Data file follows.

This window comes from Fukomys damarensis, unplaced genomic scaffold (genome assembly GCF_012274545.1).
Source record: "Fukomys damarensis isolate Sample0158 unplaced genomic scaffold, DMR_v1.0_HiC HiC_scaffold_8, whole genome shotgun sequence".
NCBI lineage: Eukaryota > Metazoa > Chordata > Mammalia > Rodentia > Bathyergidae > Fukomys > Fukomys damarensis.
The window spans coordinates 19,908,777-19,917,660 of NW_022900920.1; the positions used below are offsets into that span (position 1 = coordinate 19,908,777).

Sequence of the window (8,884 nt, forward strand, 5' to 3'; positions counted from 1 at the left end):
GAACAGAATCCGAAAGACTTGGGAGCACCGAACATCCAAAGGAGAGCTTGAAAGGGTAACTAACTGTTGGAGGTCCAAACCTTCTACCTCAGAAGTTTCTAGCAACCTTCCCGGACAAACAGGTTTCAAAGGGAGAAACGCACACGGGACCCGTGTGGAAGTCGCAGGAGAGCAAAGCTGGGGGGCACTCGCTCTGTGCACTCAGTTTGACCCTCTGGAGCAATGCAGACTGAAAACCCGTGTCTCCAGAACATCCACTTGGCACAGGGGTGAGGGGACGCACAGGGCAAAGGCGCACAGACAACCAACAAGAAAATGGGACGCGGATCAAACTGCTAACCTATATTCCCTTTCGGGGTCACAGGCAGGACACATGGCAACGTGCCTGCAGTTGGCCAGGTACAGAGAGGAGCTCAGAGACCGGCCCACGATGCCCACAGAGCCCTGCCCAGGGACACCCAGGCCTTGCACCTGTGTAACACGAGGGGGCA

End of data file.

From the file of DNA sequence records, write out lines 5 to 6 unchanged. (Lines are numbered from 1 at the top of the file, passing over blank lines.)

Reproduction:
Sequence of the window (8,884 nt, forward strand, 5' to 3'; positions counted from 1 at the left end):
GAACAGAATCCGAAAGACTTGGGAGCACCGAACATCCAAAGGAGAGCTTGAAAGGGTAACTAACTGTTGGAGGTCCAAACCTTCTACCTCAGAAGTTTCTAGCAACCTTCCCGGACAAACAGGTTTCAAAGGGAGAAACGCACACGGGACCCGTGTGGAAGTCGCAGGAGAGCAAAGCTGGGGGGCACTCGCTCTGTGCACTCAGTTTGACCCTCTGGAGCAATGCAGACTGAAAACCCGTGTCTCCAGAACATCCACTTGGCACAGGGGTGAGGGGACGCACAGGGCAAAGGCGCACAGACAACCAACAAGAAAATGGGACGCGGATCAAACTGCTAACCTATATTCCCTTTCGGGGTCACAGGCAGGACACATGGCAACGTGCCTGCAGTTGGCCAGGTACAGAGAGGAGCTCAGAGACCGGCCCACGATGCCCACAGAGCCCTGCCCAGGGACACCCAGGCCTTGCACCTGTGTAACACGAGGGGGCA